Achievement differences in reading English are related to the accurate and rapid identification of words (Cunningham & Stanovich, 1998; Daneman, 1991). Research shows that the phonological process is central to identify a word and plays a significant role in accounting the differences between good and poor readers (Guthrie & Tyler, 1976; Jorm & Share, 1983; ...

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15. The Developing Lexicon: The Case of Hong Kong Secondary Students

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pp. 285-306

The present study is a part of an ongoing Chinese vocabulary research, which seeks to investigate the lexical development of secondary and tertiary students in four Asian cities (Hong Kong, Taipei, Shanghai and Singapore) and to contribute to the setting of literacy benchmarks for Chinese language education in Hong Kong. ...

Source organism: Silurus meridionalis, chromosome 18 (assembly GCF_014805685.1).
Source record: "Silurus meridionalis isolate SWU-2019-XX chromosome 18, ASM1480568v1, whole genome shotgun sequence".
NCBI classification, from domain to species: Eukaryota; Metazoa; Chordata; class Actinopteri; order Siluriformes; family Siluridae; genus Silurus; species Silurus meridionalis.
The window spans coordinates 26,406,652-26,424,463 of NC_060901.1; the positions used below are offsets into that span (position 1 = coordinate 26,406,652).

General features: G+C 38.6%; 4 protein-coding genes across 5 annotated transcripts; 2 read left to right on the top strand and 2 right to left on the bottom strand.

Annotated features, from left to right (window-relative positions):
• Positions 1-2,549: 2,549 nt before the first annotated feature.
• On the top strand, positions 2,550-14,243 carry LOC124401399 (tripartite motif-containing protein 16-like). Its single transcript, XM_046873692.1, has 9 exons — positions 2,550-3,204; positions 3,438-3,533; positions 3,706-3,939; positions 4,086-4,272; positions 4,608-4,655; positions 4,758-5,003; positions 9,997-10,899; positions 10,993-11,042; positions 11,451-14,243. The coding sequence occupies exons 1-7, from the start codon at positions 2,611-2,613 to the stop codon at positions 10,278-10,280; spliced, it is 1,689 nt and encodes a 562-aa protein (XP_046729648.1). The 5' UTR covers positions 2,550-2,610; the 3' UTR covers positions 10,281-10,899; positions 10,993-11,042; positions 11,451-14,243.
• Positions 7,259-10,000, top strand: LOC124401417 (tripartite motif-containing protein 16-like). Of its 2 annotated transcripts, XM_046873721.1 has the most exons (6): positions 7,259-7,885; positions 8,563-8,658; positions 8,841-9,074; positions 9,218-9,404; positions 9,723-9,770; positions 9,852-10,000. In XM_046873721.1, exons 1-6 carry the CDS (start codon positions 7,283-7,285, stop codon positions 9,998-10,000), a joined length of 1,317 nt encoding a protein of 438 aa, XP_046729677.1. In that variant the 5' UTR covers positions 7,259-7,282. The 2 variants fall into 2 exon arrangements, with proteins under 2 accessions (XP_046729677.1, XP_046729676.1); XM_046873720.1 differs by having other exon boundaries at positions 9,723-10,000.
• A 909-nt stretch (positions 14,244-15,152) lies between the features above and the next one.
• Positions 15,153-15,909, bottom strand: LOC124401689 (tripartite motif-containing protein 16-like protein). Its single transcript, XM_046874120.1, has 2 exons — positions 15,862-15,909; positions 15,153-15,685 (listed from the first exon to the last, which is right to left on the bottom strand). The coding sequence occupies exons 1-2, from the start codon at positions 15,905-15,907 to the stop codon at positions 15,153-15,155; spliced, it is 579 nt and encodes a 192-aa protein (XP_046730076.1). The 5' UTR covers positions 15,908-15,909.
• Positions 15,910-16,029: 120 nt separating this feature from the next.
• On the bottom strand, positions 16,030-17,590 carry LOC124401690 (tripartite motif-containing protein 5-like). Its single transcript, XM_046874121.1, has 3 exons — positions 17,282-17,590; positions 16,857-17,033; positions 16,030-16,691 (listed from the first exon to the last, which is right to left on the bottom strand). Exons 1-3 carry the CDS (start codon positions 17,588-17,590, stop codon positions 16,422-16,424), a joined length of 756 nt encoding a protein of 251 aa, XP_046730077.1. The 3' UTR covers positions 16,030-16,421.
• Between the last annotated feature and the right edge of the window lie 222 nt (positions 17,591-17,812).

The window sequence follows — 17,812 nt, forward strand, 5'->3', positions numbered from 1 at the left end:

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16. Chinese Lexical Knowledge Development: Strategies for Decoding Unfamiliar Words

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pp. 307-326

This study is part of an international study on the Chinese lexical development of secondary and tertiary students in Hong Kong, Taipei, Shanghai and Singapore (T'sou, Kwan & Liu, 1997). The major aim of this paper is to explore the relationship between learners' lexical development and strategies used in decoding unfamiliar Chinese lexical ...


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pp. 327-329

E-ISBN-13: 9789882200777
Print-ISBN-13: 9789622095687

Page Count: 344
Publication Year: 2002